Christ Crucified is a 1632 painting by Diego Velázquez depicting the Crucifixion of Jesus. The work, painted in oil on canvas, measures 249 × 170 cm and is owned by the Museo del Prado.
During his stay in Rome, Velázquez made various nude studies he used in later paintings, such as Apollo at the Forge of Vulcan (1630) and Joseph’s Tunic (1630). Art critics assert that the nude study for this painting is exceptional and masterly in its fusion of serenity, dignity and nobility. It is a life-size frontal nude, without the support of a narrative scene.
Velázquez followed the accepted iconography in the 17th century. His master, Francisco Pacheco, a big supporter of classicist painting, painted the crucified Christ using the same iconography later adopted by Velázquez: four nails, feet together and supported against a little wooden brace, in a classic contrapposto posture. Both arms draw a subtle curve, instead of forming a triangle. The loincloth is painted rather small, thus showing the nude body as much as possible. The head shows a narrow halo, as if it came from the figure itself; the face is resting on the chest, showing just enough of his features. The long, straight hair covers a great part of the face, perhaps foreshadowing the death, already inflicted as shown by the wound on the right side. It lacks the characteristic dramatic qualities of Baroque painting.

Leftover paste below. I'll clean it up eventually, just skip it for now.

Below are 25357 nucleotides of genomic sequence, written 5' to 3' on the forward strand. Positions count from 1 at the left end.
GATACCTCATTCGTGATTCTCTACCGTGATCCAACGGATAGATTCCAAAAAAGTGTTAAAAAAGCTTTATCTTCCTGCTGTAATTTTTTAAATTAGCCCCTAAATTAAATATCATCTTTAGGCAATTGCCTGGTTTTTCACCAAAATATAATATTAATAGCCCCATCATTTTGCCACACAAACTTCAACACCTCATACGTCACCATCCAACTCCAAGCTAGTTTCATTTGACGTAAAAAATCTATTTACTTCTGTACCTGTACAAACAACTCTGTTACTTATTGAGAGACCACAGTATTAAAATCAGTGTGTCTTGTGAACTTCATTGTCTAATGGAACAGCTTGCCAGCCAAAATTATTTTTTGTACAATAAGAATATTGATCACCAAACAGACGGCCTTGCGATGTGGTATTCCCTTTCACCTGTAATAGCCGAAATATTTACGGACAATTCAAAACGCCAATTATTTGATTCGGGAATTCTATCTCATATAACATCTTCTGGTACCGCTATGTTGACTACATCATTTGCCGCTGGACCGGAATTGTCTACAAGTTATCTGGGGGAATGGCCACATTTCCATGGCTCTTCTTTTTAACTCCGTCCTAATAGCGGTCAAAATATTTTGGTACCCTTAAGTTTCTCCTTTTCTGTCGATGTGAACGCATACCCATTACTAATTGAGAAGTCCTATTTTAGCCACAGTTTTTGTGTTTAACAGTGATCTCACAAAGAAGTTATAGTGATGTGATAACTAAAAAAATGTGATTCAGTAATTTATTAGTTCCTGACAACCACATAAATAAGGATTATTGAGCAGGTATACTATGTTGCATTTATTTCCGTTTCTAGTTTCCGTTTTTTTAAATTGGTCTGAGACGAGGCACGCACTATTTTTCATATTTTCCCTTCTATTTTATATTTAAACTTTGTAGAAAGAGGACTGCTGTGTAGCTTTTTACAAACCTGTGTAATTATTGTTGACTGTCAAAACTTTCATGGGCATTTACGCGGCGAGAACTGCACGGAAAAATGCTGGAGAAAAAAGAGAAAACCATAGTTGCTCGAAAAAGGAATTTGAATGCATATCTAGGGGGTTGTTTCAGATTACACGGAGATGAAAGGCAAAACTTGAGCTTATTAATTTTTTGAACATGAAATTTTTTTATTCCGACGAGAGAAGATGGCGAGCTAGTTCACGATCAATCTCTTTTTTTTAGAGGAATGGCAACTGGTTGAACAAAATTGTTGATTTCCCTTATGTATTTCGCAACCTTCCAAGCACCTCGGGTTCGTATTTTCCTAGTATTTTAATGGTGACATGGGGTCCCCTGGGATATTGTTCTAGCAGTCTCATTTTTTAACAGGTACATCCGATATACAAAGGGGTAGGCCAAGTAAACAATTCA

Because of lack of information, the date of the painting is unknown. Nevertheless, historians believe the work was made after Velázquez’ return from Italy, probably between 1631 and 1632. The influence of Classicist painting is shown by the calm posture of the body, the idealized face and the leaning head. On the other hand, the influence of Caravaggism can be seen in the strong chiaroscuro between the background and the body, and in the strong, artificial lightning over the cross.
It was most likely a commission for the San Plácido Convent sacristy. The painting was among the impounded items of Manuel Godoy, but was returned to María Teresa de Borbón, 15th Countess of Chinchón. After her death, the painting was passed on to her brother-in-law, the Duke of San Fernando de Quiroga, who gave it to King Fernando VII. The king then sent the painting to the Museo del Prado.
The spirituality and mystery of this painting have inspired much religious writing, notably the poem El Cristo de Velázquez by the Spanish writer and philosopher Miguel de Unamuno.